5. Invest in an alarm system that will sound a loud noise or silently alert the alarm company or police if an intruder trips its circuit. Do your homework first, though, comparing systems and making sure the company you sign with is well-established.

Windows

1. Supplement the standard thumb-operated turn latches on windows with a key-operated device (sometimes referred to as a sash lock). Similar to the mechanism that's used on sliding glass doors, it secures the window's top panel to its bottom panel so the unit can't be forced open from the outside.

2. Create a pin lock by drilling an angled hole through the top and bottom frame and inserting a nail or eyebolt. (This homemade alternative to the key-operated sash lock is recommended on second-floor windows because the pins can be removed quickly during a fire.) You may wish to make a second set of pin locks with the window partially open to allow for safe ventilation.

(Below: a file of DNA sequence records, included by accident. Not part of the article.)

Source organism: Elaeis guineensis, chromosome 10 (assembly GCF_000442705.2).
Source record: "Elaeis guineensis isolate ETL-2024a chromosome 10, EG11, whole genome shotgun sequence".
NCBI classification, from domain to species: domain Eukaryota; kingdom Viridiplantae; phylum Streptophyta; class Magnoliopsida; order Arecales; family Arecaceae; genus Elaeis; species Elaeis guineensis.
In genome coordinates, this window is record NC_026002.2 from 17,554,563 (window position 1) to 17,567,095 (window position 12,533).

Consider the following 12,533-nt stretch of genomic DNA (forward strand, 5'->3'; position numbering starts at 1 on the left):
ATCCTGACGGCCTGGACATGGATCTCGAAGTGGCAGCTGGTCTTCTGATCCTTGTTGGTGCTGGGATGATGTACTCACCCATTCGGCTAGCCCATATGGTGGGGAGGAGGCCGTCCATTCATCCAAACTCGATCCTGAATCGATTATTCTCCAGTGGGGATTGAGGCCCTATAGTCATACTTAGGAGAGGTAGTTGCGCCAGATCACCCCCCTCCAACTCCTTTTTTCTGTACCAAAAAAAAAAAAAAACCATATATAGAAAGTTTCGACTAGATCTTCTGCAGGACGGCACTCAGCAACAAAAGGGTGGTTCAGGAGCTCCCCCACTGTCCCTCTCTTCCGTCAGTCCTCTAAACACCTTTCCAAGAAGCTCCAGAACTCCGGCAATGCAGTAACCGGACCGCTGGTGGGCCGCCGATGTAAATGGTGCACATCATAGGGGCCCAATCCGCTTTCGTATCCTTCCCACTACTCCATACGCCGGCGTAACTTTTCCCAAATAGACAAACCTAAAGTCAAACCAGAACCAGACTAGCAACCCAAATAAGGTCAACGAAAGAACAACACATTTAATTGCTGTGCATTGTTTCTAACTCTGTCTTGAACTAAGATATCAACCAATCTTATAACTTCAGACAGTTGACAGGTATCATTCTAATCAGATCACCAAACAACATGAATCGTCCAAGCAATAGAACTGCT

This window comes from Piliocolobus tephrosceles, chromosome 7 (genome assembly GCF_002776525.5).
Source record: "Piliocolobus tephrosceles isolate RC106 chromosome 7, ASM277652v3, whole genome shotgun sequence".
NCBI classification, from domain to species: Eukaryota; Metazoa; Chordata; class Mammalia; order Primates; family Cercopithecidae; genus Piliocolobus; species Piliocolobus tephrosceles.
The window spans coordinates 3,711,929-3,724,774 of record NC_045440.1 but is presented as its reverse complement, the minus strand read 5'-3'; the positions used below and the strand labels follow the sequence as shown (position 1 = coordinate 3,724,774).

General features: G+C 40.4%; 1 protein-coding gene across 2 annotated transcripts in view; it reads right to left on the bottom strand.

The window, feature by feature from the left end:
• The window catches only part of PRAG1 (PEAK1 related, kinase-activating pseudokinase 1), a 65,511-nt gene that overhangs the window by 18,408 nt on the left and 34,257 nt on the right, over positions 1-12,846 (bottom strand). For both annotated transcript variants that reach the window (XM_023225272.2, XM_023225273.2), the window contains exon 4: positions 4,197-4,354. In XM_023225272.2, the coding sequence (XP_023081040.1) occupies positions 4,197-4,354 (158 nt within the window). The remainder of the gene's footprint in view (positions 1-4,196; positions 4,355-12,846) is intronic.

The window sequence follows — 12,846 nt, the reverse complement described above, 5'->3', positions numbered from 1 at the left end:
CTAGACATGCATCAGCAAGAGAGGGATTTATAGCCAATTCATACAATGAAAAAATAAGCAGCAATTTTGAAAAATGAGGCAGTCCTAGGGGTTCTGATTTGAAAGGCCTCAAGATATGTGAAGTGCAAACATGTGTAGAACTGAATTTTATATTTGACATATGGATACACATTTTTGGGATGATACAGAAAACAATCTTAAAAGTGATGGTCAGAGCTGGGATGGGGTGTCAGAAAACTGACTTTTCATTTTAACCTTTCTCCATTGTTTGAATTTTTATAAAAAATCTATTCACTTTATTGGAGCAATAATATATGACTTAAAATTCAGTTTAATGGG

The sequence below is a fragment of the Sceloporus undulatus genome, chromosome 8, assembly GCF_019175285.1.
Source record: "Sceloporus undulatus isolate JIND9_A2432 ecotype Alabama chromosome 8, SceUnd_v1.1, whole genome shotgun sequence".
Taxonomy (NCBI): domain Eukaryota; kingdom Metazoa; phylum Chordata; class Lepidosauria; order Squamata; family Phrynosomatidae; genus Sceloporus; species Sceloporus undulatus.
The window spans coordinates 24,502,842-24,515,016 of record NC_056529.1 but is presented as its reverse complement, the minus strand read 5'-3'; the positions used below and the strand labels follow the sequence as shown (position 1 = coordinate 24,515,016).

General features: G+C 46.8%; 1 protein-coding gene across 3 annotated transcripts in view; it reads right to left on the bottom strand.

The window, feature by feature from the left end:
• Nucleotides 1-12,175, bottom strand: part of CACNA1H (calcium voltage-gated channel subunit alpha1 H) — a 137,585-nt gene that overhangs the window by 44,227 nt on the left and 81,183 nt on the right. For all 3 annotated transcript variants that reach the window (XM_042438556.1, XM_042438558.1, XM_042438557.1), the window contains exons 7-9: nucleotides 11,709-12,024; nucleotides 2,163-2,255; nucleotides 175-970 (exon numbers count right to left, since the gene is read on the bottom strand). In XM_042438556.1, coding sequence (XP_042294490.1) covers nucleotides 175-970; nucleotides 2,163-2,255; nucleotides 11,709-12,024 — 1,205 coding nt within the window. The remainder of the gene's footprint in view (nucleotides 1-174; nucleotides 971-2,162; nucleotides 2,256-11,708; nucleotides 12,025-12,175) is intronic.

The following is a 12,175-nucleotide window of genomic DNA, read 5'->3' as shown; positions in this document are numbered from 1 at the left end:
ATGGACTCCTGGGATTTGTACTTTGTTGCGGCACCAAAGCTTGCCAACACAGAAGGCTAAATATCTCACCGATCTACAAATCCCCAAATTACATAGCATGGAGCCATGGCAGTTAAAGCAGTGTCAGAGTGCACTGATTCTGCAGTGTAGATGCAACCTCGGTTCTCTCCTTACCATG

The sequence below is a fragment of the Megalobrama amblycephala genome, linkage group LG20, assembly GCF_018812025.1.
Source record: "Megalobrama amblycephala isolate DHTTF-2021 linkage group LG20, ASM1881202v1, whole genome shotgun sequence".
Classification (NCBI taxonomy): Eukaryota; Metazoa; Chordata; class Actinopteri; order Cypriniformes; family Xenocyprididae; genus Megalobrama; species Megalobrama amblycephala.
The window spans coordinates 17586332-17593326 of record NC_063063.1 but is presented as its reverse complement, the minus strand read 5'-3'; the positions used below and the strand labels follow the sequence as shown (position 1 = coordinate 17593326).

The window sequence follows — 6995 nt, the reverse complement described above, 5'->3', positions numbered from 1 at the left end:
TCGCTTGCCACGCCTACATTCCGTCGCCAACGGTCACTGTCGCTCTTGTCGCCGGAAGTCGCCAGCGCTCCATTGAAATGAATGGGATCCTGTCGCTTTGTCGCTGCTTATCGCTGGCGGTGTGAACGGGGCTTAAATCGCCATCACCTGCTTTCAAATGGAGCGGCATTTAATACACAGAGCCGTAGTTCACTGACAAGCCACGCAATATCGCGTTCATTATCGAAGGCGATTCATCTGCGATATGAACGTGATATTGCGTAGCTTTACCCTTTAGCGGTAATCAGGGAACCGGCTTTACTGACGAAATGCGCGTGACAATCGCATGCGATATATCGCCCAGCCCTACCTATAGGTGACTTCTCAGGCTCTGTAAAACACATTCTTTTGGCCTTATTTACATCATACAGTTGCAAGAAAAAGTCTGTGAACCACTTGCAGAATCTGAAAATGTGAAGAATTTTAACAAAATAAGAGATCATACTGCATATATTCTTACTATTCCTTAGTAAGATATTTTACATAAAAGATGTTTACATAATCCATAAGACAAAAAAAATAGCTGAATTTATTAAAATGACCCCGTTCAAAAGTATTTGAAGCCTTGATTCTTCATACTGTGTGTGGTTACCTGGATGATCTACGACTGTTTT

3. Consider safety bars for windows, especially those on the ground floor of homes in urban areas. Since bars on front-facing windows will be visible from the road, choose a material and style that complement the home's architecture -- scrolled cast-iron grates, for instance, are appropriate for a traditional-style brick row house.

Vacation

1. Hire someone to mow the lawn and keep bushes and trees neatly trimmed, or to remove snow, to give the appearance that someone is home.

2. Set timers for at least two interior lights, but be sure to stagger when they turn on and off so the house will look genuinely occupied, and not just programmed to appear so.

3. Suspend newspaper deliveries and mail service (you can do the latter at your post office or at usps.com).